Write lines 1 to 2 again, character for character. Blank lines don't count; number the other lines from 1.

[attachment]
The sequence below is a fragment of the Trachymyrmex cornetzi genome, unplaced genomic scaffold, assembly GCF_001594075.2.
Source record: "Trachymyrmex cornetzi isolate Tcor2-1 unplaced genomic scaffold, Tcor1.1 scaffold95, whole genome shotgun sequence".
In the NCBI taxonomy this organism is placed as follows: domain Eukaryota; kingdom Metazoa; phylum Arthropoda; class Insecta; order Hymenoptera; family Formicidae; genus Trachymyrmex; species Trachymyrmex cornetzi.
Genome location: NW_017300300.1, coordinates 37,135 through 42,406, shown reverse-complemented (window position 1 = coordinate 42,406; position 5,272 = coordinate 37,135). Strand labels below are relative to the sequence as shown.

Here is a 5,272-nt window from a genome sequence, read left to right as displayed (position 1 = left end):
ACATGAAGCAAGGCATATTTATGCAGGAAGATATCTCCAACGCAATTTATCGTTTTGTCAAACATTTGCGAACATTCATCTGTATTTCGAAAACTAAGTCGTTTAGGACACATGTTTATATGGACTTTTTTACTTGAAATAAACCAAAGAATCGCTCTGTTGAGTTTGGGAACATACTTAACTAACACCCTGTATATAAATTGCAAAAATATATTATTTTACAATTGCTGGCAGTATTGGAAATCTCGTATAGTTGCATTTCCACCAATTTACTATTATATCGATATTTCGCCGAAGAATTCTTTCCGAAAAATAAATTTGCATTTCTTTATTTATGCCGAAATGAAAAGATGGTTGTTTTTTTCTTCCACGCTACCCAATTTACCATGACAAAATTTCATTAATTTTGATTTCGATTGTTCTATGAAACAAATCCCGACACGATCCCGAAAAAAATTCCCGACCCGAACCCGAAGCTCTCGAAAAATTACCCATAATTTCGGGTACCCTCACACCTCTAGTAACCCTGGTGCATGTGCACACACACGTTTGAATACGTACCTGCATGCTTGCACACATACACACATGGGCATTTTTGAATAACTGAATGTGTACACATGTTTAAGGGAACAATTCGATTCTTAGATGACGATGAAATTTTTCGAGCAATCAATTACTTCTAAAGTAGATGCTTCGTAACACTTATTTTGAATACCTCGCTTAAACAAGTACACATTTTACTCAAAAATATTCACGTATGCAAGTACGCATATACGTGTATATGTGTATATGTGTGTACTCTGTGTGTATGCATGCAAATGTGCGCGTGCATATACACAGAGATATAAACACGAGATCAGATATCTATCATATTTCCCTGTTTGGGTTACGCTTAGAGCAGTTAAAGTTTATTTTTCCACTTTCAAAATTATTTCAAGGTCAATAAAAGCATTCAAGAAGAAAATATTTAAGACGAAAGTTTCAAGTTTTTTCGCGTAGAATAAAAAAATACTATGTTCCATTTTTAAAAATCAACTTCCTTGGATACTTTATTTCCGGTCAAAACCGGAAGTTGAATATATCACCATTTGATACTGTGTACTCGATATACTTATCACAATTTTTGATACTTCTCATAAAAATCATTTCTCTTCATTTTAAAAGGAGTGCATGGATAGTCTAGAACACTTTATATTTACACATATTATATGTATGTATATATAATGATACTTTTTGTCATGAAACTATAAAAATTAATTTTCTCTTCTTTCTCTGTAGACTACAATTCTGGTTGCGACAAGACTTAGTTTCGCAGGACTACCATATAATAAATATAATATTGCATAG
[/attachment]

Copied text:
The sequence below is a fragment of the Trachymyrmex cornetzi genome, unplaced genomic scaffold, assembly GCF_001594075.2.
Source record: "Trachymyrmex cornetzi isolate Tcor2-1 unplaced genomic scaffold, Tcor1.1 scaffold95, whole genome shotgun sequence".